verb (used with object), con·voked, con·vok·ing.

to call together; summon to meet or assemble.

Origin of convoke

1590–1600; (< Middle French convoquer) < Latin convocāre, equivalent to con- con- + vocāre to call
Related formscon·voc·a·tive [kuhn-vok-uh-tiv] /kənˈvɒk ə tɪv/, adjectivecon·vok·er [kuhn-voh-ker] /kənˈvoʊ kər/, con·vo·cant [kon-vuh-kuhnt] /ˈkɒn və kənt/, noun

Synonyms for convoke Unabridged Based on the Random House Unabridged Dictionary, © Random House, Inc. 2019

Examples from the Web for convoke

Historical Examples of convoke

  • The Committee was assured that they intended to convoke the electors.

  • It was high time to tell her relatives and mine and convoke a family council.


    Gerhart Hauptmann

  • Malesherbes in those days, and good writers since, held that the only safe plan was to convoke the States-General.

  • Under other conditions it might be the right thing to convoke a conference to be held after the war is over.

  • Convene, which means "to come together," should not be confused with convoke which means "to bring or call together."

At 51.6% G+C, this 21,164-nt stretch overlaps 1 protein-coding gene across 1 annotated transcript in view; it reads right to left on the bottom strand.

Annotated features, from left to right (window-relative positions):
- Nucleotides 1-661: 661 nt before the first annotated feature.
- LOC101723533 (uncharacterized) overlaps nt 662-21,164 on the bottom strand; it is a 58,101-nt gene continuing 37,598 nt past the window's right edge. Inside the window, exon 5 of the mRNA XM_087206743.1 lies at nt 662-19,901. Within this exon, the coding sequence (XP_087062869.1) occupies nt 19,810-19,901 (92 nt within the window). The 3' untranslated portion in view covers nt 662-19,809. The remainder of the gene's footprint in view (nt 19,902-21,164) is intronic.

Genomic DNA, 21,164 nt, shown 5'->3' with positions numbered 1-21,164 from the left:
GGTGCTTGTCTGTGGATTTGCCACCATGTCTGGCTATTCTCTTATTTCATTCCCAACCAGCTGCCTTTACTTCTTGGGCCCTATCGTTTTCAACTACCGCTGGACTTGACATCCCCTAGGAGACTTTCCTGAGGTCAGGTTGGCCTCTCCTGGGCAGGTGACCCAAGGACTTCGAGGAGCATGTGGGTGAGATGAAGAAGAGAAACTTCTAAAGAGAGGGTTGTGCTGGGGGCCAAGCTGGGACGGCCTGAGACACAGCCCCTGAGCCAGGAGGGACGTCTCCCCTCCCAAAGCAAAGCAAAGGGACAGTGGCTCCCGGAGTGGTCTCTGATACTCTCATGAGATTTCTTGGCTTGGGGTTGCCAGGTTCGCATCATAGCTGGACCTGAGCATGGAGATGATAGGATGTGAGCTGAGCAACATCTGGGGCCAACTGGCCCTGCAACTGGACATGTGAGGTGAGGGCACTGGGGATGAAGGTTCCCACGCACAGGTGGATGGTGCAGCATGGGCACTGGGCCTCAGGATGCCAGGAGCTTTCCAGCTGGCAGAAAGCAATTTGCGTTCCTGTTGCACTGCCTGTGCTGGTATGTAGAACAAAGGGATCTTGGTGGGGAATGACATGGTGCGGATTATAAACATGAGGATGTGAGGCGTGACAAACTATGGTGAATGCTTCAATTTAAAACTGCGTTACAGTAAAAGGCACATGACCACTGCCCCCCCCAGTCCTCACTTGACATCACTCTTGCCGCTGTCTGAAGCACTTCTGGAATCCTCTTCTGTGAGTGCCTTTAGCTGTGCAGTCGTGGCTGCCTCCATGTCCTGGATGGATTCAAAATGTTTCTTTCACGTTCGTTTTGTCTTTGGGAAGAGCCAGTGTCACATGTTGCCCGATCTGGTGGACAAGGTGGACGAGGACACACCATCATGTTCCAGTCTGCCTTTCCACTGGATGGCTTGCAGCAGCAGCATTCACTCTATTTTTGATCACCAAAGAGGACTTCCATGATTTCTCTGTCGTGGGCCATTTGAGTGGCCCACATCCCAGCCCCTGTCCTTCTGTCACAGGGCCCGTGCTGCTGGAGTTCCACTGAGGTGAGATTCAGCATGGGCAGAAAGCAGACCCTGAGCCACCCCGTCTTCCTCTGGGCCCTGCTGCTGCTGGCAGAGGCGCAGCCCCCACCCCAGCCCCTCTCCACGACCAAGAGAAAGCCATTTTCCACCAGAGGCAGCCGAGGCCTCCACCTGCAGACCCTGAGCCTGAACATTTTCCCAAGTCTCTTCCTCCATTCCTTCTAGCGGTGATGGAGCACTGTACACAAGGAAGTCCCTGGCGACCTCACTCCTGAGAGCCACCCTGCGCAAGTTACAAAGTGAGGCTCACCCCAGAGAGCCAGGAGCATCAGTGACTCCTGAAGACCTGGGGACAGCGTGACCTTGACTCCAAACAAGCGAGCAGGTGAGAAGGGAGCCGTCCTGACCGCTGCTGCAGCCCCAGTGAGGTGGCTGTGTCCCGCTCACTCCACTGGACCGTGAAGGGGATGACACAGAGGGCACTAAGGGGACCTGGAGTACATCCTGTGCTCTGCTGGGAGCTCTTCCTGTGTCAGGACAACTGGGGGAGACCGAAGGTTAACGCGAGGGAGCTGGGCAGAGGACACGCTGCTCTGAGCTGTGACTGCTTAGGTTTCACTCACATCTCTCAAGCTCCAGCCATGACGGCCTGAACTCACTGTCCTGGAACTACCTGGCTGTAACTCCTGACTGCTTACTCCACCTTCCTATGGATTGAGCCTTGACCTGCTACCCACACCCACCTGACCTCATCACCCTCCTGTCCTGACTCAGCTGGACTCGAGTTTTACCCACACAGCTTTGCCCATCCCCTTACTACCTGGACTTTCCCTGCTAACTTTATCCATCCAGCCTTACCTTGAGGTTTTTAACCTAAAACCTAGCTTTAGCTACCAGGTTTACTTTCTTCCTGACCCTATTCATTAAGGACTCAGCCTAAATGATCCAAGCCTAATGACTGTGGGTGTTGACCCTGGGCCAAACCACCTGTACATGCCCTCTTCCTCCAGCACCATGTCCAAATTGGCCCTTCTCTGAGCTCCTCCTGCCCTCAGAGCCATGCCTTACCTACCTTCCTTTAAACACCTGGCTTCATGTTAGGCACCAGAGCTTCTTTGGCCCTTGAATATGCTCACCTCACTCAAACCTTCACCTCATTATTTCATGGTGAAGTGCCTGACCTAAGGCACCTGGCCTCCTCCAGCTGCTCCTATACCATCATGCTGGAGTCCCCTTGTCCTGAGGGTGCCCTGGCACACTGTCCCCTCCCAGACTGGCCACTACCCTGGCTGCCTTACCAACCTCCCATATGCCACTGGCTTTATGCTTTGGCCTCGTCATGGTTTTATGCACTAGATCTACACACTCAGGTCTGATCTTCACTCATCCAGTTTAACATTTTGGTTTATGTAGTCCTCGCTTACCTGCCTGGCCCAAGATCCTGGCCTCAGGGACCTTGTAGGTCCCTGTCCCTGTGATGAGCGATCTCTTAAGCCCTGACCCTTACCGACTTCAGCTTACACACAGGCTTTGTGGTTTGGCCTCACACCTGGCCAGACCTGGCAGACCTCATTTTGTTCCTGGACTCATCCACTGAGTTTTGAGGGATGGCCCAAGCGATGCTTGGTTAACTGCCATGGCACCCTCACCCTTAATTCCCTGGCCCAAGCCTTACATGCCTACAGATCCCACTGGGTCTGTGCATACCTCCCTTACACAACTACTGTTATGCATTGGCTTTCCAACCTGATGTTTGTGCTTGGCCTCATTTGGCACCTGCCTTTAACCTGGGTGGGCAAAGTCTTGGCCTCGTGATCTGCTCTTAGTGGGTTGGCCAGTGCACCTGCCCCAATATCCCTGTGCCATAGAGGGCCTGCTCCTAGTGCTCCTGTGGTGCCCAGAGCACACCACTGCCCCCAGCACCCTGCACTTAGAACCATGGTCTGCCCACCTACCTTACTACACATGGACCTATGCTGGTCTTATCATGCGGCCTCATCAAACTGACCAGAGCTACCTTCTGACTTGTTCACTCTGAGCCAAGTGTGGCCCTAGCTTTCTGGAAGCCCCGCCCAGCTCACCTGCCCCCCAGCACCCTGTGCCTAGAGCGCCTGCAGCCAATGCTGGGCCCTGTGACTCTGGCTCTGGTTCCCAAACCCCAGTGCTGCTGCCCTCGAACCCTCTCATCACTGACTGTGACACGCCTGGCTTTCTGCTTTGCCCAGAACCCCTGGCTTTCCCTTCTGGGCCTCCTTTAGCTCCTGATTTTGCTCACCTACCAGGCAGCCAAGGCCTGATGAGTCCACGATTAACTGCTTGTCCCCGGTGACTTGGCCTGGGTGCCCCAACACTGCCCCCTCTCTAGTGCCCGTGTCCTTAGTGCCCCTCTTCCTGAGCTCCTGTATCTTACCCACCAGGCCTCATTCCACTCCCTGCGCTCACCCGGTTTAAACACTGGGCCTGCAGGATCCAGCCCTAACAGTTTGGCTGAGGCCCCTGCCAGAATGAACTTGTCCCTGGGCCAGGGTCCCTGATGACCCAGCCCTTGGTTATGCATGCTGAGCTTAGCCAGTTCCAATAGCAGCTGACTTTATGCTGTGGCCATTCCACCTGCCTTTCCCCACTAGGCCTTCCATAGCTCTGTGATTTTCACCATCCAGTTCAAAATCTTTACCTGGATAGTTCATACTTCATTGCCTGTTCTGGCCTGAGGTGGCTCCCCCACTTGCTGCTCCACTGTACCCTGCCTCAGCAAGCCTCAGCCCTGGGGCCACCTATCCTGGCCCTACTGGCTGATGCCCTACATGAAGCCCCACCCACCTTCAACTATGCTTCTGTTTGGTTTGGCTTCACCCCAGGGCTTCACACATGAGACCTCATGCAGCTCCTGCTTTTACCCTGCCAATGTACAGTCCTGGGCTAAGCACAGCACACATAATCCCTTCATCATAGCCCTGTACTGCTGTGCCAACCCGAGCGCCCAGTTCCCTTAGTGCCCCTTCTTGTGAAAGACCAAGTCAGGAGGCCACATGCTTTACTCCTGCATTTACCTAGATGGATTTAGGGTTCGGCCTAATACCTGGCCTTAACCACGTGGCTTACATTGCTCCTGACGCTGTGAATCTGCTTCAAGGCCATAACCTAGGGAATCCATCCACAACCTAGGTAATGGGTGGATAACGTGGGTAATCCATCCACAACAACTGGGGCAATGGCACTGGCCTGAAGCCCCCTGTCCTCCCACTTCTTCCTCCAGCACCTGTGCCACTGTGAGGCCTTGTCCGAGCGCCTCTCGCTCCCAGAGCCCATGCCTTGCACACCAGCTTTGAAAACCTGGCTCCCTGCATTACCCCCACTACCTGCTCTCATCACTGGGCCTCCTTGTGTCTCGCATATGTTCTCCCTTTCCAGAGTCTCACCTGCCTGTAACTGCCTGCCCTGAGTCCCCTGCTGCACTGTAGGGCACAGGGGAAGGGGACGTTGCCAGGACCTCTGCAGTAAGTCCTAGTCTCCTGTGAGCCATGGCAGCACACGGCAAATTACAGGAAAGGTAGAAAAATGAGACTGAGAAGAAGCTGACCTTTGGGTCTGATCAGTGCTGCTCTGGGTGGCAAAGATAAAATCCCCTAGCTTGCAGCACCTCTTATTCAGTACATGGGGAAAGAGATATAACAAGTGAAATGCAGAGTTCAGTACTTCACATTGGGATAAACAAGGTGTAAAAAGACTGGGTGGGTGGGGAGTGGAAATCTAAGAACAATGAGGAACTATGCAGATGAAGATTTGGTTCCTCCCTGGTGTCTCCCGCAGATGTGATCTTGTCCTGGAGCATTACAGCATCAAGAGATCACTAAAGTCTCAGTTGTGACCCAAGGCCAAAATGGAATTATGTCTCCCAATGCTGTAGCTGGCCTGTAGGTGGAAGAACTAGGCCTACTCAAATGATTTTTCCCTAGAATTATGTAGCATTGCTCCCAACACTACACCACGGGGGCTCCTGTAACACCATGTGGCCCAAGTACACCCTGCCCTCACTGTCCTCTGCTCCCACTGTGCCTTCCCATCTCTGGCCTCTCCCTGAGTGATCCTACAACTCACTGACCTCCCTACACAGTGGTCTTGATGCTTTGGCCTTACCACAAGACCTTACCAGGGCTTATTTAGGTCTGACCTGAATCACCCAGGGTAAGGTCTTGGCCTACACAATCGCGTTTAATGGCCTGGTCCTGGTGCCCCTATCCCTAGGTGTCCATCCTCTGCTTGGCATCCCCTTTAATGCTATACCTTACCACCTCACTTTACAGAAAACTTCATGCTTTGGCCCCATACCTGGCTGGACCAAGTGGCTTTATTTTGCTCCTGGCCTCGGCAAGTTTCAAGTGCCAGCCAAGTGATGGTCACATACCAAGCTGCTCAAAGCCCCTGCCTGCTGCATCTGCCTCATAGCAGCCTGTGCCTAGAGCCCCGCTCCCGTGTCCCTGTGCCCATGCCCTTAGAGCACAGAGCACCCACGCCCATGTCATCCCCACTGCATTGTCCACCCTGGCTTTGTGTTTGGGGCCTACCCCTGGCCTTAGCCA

Word Study and English Grammar

    Frederick W. Hamilton

British Dictionary definitions for convoke



(tr) to call (a meeting, assembly, etc) together; summon
Derived Formsconvocative (kənˈvɒkətɪv), adjectiveconvoker, noun

Word Origin for convoke

C16: from Latin convocāre, from vocāre to call
Collins English Dictionary - Complete & Unabridged 2012 Digital Edition © William Collins Sons & Co. Ltd. 1979, 1986 © HarperCollins Publishers 1998, 2000, 2003, 2005, 2006, 2007, 2009, 2012

Word Origin and History for convoke

1590s, from Middle French convoquer (14c.), from Latin convocare "to call together" (see convocation). Related: Convoked; convoking.

Online Etymology Dictionary, © 2010 Douglas Harper